The Boston Phoenix October 5 - 12, 2000


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Long Island revisited

Line up here for the Next Big Thing

by David Marglin

Last week, I told you why you should hop in your car and motor down to Long Island: its wineries are showing off the results of their best vintage ever, 1997, and 2000 could be just as spectacular. Here's how and why things got so good.

To begin with, all world-class wine regions need proper climate and proper soil, two basic ingredients of what the French call terroir. Wine grapes need a long growing season when temperatures exceed 50 degrees Fahrenheit. Long Island isn't perfect in this respect. The last frost doesn't occur until some time in April, and in some years the weather doesn't cooperate in September and October either, so the grapes do not get a chance to ripen fully. But this is also true in other world-class wine regions, including Bordeaux, Burgundy, the Rhine, and parts of Italy. Long Island, on the other hand, is (usually) sunny, which is a plus. What's more, the ocean moderates temperature and makes it more consistent during the summer, and the area gets plenty of wind. That helps stress the vines (grapevines that are stressed yield more concentrated fruit) and exposes the grapes to sun by blowing aside the leaves.

Long Island also has the right kind of soil to stand up to rain -- of which the area gets plenty, even though it's the sunniest part of New York. The soil drains well and has the right depth and the right nutrients, as well as some coarseness and loam. Along with wind, these conditions are conducive to growing grapes and stressing vines.

Besides weather and soil, there are the intangibles. Serious money helps, because making world-class wine is an expensive business and, in the early going, not usually a particularly lucrative one. A community of like-minded folks is also good, because you get support from your peers and it is easier to find good staff. Long Island has had both since the late '80s and early '90s. Now there are more than 20 wineries on the North and South Forks (the latter includes the Hamptons AVA). The money is there, too -- two North Fork wineries changed hands this summer for more than $5 million apiece.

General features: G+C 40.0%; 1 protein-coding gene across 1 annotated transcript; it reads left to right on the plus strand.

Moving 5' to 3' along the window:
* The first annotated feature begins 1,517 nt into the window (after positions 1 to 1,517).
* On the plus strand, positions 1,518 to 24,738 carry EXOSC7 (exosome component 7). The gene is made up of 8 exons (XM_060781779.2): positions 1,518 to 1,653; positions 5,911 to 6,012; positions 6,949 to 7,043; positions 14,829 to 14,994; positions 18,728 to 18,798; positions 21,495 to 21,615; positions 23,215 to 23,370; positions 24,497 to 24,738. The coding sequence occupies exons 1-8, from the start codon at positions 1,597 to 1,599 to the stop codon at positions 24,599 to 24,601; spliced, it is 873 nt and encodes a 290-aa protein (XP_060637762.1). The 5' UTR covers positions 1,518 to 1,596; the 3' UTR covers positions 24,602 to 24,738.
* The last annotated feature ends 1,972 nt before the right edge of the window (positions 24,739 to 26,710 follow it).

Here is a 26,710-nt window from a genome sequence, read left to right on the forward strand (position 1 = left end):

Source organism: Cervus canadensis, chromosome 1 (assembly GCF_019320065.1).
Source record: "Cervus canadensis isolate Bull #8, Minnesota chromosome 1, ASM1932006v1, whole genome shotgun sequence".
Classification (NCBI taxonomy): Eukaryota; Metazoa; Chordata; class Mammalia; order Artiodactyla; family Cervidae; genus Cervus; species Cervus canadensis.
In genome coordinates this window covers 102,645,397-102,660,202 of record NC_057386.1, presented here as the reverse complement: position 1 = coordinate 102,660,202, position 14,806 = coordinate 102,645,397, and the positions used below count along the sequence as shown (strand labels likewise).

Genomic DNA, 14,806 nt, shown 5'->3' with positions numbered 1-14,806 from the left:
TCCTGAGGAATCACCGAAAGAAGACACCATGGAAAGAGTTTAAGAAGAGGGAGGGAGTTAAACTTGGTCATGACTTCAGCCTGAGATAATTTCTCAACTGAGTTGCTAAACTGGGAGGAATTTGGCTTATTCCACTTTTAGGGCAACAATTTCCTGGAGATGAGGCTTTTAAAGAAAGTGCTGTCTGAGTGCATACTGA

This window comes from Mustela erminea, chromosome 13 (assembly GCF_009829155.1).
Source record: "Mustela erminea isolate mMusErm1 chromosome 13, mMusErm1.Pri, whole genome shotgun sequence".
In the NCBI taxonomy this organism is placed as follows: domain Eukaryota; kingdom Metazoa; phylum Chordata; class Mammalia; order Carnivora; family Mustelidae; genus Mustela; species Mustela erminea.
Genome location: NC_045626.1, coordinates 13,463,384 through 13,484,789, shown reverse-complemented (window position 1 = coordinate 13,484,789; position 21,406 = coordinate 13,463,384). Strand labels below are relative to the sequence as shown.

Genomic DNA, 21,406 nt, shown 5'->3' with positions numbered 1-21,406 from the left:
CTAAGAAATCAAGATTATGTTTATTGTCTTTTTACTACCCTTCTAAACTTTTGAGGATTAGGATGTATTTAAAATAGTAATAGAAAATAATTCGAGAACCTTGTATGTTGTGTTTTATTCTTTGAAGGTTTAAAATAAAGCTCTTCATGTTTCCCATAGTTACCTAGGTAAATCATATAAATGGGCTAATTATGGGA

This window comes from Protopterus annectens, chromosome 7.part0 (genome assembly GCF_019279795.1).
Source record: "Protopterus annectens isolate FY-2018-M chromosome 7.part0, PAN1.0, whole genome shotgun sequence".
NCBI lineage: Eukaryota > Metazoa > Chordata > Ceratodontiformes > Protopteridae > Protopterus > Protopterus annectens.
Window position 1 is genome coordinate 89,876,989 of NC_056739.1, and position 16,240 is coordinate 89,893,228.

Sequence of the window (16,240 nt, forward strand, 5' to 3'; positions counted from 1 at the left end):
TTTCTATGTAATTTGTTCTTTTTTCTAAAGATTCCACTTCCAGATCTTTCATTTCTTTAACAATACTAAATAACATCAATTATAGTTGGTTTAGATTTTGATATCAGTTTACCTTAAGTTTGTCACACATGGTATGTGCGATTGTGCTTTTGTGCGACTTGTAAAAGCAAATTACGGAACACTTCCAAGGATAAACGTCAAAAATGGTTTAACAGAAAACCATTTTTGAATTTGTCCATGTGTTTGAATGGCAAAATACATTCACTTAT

Long Island's wine industry was conceived around 1972, when, on Thanksgiving Day, Louisa and Alex Hargrave stopped at a fruit stand on the North Fork and pronounced the land a "little garden of Eden." They founded a vineyard and released their first wine, a rosé, in 1975. It took two more decades for things to get really serious, but the 1997 vintage, in particular, will be remembered as the one when it all came together for Long Island. The wines from that year are the ones that did so well in the August tasting that pitted offerings from the North Fork's Lenz Winery against French vintages from Pétrus, Château Latour, and Le Montrachet.